It's evident that the seamless edit of the film lends it a notable gravity, allowing it to be a moving depiction of its protagonist's struggle with crippling anxiety. From the suffocating feeling of drowning to the inability to speak or even deal with the most mundane tasks like answering a phone or switching off an alarm - the plot exhibits how any or all of these activities can hurl someone into deep, dark pits of their own mind. This is further enhanced by providing skilled visualisation for each of these thoughts. Read Less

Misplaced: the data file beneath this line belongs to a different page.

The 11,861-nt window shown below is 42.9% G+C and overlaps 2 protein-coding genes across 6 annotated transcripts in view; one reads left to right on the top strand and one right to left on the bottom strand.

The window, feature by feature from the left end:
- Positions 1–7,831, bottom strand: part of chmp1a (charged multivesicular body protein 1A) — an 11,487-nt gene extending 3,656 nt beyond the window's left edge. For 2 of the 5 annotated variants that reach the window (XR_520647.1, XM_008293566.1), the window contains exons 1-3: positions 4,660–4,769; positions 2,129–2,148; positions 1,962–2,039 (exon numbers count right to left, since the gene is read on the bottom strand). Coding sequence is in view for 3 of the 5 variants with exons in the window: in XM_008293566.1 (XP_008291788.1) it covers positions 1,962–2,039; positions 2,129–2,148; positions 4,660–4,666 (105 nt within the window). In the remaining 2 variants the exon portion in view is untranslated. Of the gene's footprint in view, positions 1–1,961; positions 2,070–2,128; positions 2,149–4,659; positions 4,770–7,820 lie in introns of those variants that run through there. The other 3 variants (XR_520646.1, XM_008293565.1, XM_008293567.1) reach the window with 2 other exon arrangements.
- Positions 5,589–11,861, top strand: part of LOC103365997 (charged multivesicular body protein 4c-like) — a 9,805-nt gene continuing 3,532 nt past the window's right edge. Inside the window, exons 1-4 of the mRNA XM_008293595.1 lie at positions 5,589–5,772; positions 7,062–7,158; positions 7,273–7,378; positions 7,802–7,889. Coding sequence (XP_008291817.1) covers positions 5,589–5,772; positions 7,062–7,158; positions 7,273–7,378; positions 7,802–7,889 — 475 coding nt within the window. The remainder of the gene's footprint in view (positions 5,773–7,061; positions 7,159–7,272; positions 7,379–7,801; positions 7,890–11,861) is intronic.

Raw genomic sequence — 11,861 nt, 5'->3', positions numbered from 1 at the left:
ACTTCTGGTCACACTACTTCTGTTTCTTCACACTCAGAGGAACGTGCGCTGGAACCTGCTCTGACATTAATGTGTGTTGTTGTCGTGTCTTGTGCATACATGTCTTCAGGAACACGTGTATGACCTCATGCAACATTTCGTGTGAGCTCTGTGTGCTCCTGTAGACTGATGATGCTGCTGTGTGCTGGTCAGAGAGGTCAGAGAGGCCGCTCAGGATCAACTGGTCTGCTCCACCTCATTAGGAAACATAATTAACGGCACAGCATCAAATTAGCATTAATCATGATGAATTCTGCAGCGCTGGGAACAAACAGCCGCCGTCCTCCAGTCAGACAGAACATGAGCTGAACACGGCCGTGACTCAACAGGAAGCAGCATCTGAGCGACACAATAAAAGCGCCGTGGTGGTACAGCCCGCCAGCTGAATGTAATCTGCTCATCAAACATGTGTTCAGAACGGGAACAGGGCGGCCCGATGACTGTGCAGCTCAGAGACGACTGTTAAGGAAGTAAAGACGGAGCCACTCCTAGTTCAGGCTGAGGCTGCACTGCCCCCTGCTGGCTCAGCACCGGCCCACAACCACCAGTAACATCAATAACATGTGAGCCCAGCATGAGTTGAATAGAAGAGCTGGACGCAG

While several films on mental health run the danger of offering little to nothing new or unique on the topic, What It Feels Like stands out owing to the structuring of the narrative, and the honesty and dedication to its subject matter. The realisation of the premise shows deep potential on the part of the team, thereby allowing the film to be an adequate portrayal of a mental condition innumerable people in general, and Indian students in particular, grapple with on a regular basis.